My school in Chicago teaches a technique that draws on Vaganova, Cecchetti and Bournonville. I went to very different summer intensives, as well: American Ballet Theatre, the Royal Ballet School in London and Boston Ballet. Then, two summers ago, Ruth Page School of Dance director Victor Alexander, who is Cuban, arranged an exchange with the Cuban National Ballet School. A group of eight Cubans came to Ruth Page's summer intensive. I had to learn an entire pas de deux as well as a contemporary ballet piece in 10 days, and then perform them. I'd never had to do anything that quickly; it was hard work but exciting. I then realized that if I could dance professionally, I wanted to.


Conley in class at the Cuban National Ballet School. Photo by Alex Garcia.

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Photo by Paul Kolnik, via Instagram

Zachary Catazaro is ending his New York City Ballet Fall 2017 season on a high note. NYCB's ballet master in chief, Peter Martins, announced Catazaro's promotion from soloist to principal on Oct. 12th, just before the company's evening performance.

Catazaro had a stand out season, making his debut as Prince Siegfried alongside principal Sterling Hyltin's Odette/Odile in Martins' Swan Lake. He also debuted in featured roles in Martins' The Red Violin and Jerome Robbins' In Memory Of... as well as George Balanchine's La Valse.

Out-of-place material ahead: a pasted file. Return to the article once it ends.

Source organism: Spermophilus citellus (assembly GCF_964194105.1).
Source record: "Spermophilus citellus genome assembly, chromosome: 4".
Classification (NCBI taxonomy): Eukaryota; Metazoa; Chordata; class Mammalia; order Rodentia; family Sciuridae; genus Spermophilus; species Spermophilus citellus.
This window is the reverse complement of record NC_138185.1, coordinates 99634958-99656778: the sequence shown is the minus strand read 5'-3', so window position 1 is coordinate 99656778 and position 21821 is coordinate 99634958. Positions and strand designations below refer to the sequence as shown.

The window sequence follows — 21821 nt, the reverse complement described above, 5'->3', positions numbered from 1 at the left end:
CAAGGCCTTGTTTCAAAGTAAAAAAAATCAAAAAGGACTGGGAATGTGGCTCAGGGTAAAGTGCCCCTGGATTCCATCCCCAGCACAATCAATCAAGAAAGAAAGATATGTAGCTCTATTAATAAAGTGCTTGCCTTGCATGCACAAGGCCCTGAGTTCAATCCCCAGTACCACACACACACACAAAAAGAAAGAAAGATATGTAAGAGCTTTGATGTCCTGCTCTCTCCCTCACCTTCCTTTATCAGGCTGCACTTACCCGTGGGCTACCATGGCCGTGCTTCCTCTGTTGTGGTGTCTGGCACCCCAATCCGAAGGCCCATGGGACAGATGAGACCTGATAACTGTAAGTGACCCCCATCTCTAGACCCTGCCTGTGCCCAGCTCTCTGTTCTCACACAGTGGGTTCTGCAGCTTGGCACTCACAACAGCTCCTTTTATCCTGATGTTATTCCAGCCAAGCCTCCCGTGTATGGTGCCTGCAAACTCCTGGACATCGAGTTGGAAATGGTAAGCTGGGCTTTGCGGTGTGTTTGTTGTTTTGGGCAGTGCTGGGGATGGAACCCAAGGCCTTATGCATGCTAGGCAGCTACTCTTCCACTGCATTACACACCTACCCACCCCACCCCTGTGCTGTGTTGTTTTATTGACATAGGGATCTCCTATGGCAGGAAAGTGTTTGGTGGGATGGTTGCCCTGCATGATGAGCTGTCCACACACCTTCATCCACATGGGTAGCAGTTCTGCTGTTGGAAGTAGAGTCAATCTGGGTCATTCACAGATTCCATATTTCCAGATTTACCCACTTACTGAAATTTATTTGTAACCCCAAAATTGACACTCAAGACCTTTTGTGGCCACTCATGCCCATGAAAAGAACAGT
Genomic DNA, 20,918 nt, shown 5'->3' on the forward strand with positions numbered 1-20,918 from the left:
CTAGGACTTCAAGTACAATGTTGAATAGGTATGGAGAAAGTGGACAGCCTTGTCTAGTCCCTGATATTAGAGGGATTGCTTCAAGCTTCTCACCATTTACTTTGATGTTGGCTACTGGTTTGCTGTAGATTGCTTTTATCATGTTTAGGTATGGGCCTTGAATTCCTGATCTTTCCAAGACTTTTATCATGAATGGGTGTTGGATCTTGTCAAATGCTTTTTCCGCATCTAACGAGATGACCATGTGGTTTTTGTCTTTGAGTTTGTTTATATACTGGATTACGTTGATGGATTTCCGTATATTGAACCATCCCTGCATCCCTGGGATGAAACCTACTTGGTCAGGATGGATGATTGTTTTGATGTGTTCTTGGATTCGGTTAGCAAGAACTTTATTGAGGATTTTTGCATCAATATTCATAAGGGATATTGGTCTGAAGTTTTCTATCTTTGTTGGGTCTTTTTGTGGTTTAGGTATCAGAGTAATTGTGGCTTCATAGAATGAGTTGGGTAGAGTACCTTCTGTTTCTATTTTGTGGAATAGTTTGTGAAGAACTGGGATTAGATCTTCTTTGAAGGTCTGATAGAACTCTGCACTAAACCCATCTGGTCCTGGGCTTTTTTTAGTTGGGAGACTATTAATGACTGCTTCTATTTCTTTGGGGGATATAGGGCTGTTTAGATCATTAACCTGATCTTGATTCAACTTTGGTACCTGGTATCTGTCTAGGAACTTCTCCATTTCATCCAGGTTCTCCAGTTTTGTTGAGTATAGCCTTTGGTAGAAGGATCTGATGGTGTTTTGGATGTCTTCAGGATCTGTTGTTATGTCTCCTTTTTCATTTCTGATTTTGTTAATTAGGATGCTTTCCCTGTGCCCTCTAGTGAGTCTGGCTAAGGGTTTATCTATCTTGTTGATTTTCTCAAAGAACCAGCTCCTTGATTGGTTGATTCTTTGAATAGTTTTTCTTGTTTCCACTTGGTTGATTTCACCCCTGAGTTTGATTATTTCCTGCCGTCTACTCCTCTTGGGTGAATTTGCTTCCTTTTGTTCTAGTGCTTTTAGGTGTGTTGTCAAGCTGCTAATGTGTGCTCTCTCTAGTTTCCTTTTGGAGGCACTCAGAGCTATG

Catazaro, originally from Canton, Ohio, joined the company as an apprentice in 2007, and has quickly moved through the ranks.

Principal dancer Rebecca Krohn retired from the stage earlier in the season, and Robbie Fairchild is set to give his farewell performance with NYCB this coming weekend, so we can't wait to see Catazaro tackle his new rank (and the feature debuts that come along with it) in the coming seasons.

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Eleanor Rodriguez. Photo Courtesy RAD.

"When I compete, I'm the type to get nervous and shaky," says 19-year-old Eleanor Rodriguez. Growing up, the Phoenix, Arizona native had competed in figure skating and archery, but last month she got her first taste competing in the ballet world when she traveled to Lisbon, Portugal for the Royal Academy of Dance's Genée International Ballet Competition. Rodriguez, who has been most recently studying at the Russian-based Master Ballet Academy in Scottsdale, trained mainly in the RAD style under Mary Mo Adams. "I've been working in the curriculum my whole life, and the Genée is the height of that experience."